After thinking more and more, I’ve settled on what I think I can be most comfortable with as a suggestion to the proactive – free – market policy activist. In short my suggestion is to deregulate labor markets. If I take as given that capital market regulation is a political inevitability – laissez faire capital markets are out of the question, then I argue for deregulated labor markets.
In terms of the possible recession we are concerned with the real levels of production and output in the economy. We are concerned with the real quality of living for those people enduring the hard times. We don’t want depression style unemployment, shortages, or wandering. But remember there are always two ways to skin a cat. For any tangible good or service there are capital intensive methods of production and labor intensive methods of production. What used to be accomplished by workers through time consuming processes is now done by machines and computers. With a capital crunch we can expect less roundabout investment in labor saving machines and computers. In order to avoid the harsh effects of lower consumption rates and lower living standards that fall out of lower production rates we should allow labor to substitute for capital on the margin.
Admittedly these margins may be few and far between. Relatively speaking labor markets in the US for one are very free. But this is an international recession and we should think in terms of what policies can generally allow for and accommodate the free mobility of labor and promote the free exchange of labor services where ever they are being suppressed. Whether this means liberalizing border policies, eliminating minimum wages or relaxing licensing policies I am not sure, but am confident that the effect will on net be positive more so than I am comfortable signing on for liquidations, bailouts, or monetary injections. If you insist that I advise something for the future, I recommend open labor markets.
Alex Tabarrok has said that increased police on the streets serve as a good solution for temporary crime spikes.
Here’s Montesque’s concern on the matter:
12. Of the Power of Punishments. Experience shows that in countries remarkable for the lenity of their laws the spirit of the inhabitants is as much affected by slight penalties as in other countries by severer punishments.
If an inconvenience or abuse arises in the state, a violent government endeavours suddenly to redress it; and instead of putting the old laws in execution, it establishes some cruel punishment, which instantly puts a stop to the evil. But the spring of government hereby loses its elasticity; the imagination grows accustomed to the severe as well as the milder punishment; and as the fear of the latter diminishes, they are soon obliged in every case to have recourse to the former. Robberies on the highway became common in some countries; in order to remedy this evil, they invented the punishment of breaking upon the wheel, the terror of which put a stop for a while to this mischievous practice. But soon after robberies on the highways became as common as ever.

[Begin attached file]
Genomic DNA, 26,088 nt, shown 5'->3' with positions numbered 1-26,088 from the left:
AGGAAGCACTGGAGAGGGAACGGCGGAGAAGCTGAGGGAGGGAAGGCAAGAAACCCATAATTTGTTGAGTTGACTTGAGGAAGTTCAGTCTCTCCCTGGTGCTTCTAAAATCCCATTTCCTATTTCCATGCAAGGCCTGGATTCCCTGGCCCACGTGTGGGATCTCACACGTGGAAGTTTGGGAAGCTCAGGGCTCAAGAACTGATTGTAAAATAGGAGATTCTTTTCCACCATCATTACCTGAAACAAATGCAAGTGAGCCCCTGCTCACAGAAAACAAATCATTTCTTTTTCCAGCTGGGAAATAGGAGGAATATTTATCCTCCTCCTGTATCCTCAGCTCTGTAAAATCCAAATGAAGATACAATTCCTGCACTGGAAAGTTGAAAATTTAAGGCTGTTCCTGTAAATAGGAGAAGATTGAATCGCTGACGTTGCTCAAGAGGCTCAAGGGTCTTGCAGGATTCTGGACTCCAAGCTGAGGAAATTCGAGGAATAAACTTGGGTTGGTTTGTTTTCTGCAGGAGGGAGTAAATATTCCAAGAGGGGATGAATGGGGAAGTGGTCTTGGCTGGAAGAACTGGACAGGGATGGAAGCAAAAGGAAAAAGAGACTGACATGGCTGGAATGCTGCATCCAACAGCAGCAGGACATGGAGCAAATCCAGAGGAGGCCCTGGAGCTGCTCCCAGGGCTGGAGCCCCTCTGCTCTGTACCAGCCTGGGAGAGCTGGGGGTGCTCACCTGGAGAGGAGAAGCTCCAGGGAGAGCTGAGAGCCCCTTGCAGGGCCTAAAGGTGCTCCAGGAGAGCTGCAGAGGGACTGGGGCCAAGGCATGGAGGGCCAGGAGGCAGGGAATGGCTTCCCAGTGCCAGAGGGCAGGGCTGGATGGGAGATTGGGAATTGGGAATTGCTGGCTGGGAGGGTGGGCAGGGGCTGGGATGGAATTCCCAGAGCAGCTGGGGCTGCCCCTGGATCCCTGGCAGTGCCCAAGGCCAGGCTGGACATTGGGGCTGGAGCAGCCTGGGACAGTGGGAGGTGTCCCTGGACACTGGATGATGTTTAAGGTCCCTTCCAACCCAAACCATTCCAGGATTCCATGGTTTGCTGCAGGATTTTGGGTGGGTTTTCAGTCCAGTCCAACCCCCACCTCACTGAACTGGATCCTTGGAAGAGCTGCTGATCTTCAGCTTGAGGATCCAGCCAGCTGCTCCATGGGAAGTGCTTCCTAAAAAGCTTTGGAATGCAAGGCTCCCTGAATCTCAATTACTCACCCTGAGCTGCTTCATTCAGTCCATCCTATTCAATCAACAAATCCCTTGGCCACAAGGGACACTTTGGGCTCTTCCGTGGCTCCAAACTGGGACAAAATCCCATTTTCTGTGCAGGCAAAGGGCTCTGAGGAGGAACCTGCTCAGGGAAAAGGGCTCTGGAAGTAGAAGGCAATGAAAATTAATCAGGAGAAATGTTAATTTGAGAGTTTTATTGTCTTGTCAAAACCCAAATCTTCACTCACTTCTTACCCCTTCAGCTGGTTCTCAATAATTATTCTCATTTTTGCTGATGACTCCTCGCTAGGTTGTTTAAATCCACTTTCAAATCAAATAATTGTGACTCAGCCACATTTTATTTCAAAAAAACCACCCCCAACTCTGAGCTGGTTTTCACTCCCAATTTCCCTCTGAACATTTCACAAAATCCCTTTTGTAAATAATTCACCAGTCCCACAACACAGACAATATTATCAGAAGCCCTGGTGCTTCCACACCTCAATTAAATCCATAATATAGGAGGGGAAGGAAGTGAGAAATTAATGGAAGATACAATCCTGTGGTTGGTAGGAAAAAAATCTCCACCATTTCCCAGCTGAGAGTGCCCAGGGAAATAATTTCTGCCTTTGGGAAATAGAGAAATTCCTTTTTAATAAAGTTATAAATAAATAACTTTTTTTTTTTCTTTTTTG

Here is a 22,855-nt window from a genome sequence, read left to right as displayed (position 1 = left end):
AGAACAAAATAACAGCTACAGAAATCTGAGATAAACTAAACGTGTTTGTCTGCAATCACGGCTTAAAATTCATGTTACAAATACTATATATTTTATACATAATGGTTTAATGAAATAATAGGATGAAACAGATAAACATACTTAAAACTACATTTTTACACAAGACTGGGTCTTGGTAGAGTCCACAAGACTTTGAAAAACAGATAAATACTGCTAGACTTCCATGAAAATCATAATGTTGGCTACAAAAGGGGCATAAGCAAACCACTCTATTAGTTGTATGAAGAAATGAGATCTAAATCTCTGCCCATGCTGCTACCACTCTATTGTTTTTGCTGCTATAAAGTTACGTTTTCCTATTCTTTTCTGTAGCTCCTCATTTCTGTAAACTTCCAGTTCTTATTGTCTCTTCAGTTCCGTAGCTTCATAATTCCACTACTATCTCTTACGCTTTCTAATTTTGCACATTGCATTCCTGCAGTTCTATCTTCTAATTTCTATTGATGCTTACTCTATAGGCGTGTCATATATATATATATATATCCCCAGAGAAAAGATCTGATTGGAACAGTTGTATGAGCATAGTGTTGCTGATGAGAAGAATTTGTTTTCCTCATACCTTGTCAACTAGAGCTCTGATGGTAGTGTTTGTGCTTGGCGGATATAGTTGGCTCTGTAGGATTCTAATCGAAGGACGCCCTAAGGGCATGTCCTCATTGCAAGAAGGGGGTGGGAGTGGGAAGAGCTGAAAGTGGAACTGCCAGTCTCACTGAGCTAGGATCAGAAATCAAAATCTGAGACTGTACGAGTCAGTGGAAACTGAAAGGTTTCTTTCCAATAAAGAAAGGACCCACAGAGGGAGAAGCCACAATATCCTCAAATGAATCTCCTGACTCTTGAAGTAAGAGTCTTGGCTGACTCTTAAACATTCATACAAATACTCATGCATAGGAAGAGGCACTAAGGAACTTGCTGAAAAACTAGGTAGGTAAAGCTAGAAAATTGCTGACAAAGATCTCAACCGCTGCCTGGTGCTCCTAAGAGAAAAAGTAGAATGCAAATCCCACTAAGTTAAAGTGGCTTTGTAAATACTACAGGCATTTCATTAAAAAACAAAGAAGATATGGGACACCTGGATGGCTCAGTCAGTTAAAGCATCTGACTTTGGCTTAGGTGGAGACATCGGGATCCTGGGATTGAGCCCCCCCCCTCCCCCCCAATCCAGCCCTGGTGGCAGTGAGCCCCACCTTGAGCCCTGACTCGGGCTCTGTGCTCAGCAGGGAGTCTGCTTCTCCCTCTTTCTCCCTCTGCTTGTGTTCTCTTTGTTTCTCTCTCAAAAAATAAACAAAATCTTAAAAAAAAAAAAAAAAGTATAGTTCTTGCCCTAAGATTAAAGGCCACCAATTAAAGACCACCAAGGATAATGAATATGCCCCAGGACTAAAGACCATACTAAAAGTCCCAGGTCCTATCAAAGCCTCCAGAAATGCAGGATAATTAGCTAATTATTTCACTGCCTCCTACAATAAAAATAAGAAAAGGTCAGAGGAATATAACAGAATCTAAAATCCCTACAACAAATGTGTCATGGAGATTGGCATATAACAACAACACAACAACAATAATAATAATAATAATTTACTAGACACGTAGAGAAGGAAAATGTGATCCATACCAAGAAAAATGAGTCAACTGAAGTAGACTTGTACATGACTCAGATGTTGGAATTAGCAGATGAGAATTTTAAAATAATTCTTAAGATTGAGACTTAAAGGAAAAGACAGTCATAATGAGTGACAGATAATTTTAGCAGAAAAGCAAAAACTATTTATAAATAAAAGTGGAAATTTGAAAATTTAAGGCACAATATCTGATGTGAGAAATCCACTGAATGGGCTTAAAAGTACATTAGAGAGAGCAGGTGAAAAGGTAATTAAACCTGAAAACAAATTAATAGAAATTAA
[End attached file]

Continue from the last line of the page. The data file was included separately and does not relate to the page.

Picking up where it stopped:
Desertion in our days has grown to a very great height; in consequence of which it was judged proper to punish those delinquents with death; and yet their number did not diminish. The reason is very natural; a soldier, accustomed to venture his life, despises, or affects to despise, the danger of losing it. He is habituated to the fear of shame; it would have been therefore much better to have continued a punishment30 which branded him with infamy for life; the penalty was pretended to be increased, while it really diminished.
Mankind must not be governed with too much severity; we ought to make a prudent use of the means which nature has given us to conduct them. If we inquire into the cause of all human corruptions, we shall find that they proceed from the impunity of criminals, and not from the moderation of punishments.
Let us follow nature, who has given shame to man for his scourge; and let the heaviest part of the punishment be the infamy attending it.
But if there be some countries where shame is not a consequence of punishment, this must be owing to tyranny, which has inflicted the same penalties on villains and honest men.
And if there are others where men are deterred only by cruel punishments, we may be sure that this must, in a great measure, arise from the violence of the government which has used such penalties for slight transgressions.
It often happens that a legislator, desirous of remedying an abuse, thinks of nothing else; his eyes are open only to this object, and shut to its inconveniences. When the abuse is redressed, you see only the severity of the legislator; yet there remains an evil in the state that has sprung from this severity; the minds of the people are corrupted, and become habituated to despotism.
Lysander31 having obtained a victory over the Athenians, the prisoners were ordered to be tried, in consequence of an accusation brought against that nation of having thrown all the captives of two galleys down a precipice, and of having resolved in full assembly to cut off the hands of those whom they should chance to make prisoners. The Athenians were therefore all massacred, except Adymantes, who had opposed this decree. Lysander reproached Phylocles, before he was put to death, with having depraved the people’s minds, and given lessons of cruelty to all Greece.
“The Argives,” says Plutarch,32 “having put fifteen hundred of their citizens to death, the Athenians ordered sacrifices of expiation, that it might please the gods to turn the hearts of the Athenians from so cruel a thought.”
There are two sorts of corruptions — one when the people do not observe the laws; the other when they are corrupted by the laws: an incurable evil, because it is in the very remedy itself.
Doubt many people caught it but I was interviewed on talk radio this morning. Robinette’s “Think Tank,” gave me a call to discuss the economic platforms of McCain and Obama. To sum up my points were:
1) There is little to no differences between the economic effects of either candidates proposals. Both have thrown markets under the bus as of lately.
2) Presidents do not save economies. Economic effects are often delayed responses to previous administrations good or bad efforts.
3) Free markets help make life easier with lower prices and higher quality goods and services. Tough times are usually the result of messing up the price system from doing its job.